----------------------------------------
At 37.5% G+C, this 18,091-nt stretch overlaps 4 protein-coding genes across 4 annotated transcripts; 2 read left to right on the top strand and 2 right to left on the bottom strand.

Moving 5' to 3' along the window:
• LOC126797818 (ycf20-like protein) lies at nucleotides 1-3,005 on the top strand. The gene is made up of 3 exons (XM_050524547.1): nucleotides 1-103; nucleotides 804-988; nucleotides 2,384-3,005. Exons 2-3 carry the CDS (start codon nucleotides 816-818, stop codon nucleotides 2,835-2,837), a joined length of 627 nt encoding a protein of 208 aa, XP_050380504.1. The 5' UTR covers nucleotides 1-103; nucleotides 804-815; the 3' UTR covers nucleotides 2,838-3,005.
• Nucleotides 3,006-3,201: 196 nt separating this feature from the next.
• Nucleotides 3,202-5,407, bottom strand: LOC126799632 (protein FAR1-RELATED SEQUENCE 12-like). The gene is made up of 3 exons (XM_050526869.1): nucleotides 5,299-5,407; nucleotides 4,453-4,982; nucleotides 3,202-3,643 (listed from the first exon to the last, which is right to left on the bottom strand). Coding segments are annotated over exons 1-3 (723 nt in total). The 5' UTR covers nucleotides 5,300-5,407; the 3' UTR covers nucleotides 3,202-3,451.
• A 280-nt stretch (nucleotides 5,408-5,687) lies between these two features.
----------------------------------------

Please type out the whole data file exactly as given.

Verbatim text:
At 37.5% G+C, this 18,091-nt stretch overlaps 4 protein-coding genes across 4 annotated transcripts; 2 read left to right on the top strand and 2 right to left on the bottom strand.

Moving 5' to 3' along the window:
• LOC126797818 (ycf20-like protein) lies at nucleotides 1-3,005 on the top strand. The gene is made up of 3 exons (XM_050524547.1): nucleotides 1-103; nucleotides 804-988; nucleotides 2,384-3,005. Exons 2-3 carry the CDS (start codon nucleotides 816-818, stop codon nucleotides 2,835-2,837), a joined length of 627 nt encoding a protein of 208 aa, XP_050380504.1. The 5' UTR covers nucleotides 1-103; nucleotides 804-815; the 3' UTR covers nucleotides 2,838-3,005.
• Nucleotides 3,006-3,201: 196 nt separating this feature from the next.
• Nucleotides 3,202-5,407, bottom strand: LOC126799632 (protein FAR1-RELATED SEQUENCE 12-like). The gene is made up of 3 exons (XM_050526869.1): nucleotides 5,299-5,407; nucleotides 4,453-4,982; nucleotides 3,202-3,643 (listed from the first exon to the last, which is right to left on the bottom strand). Coding segments are annotated over exons 1-3 (723 nt in total). The 5' UTR covers nucleotides 5,300-5,407; the 3' UTR covers nucleotides 3,202-3,451.
• A 280-nt stretch (nucleotides 5,408-5,687) lies between these two features.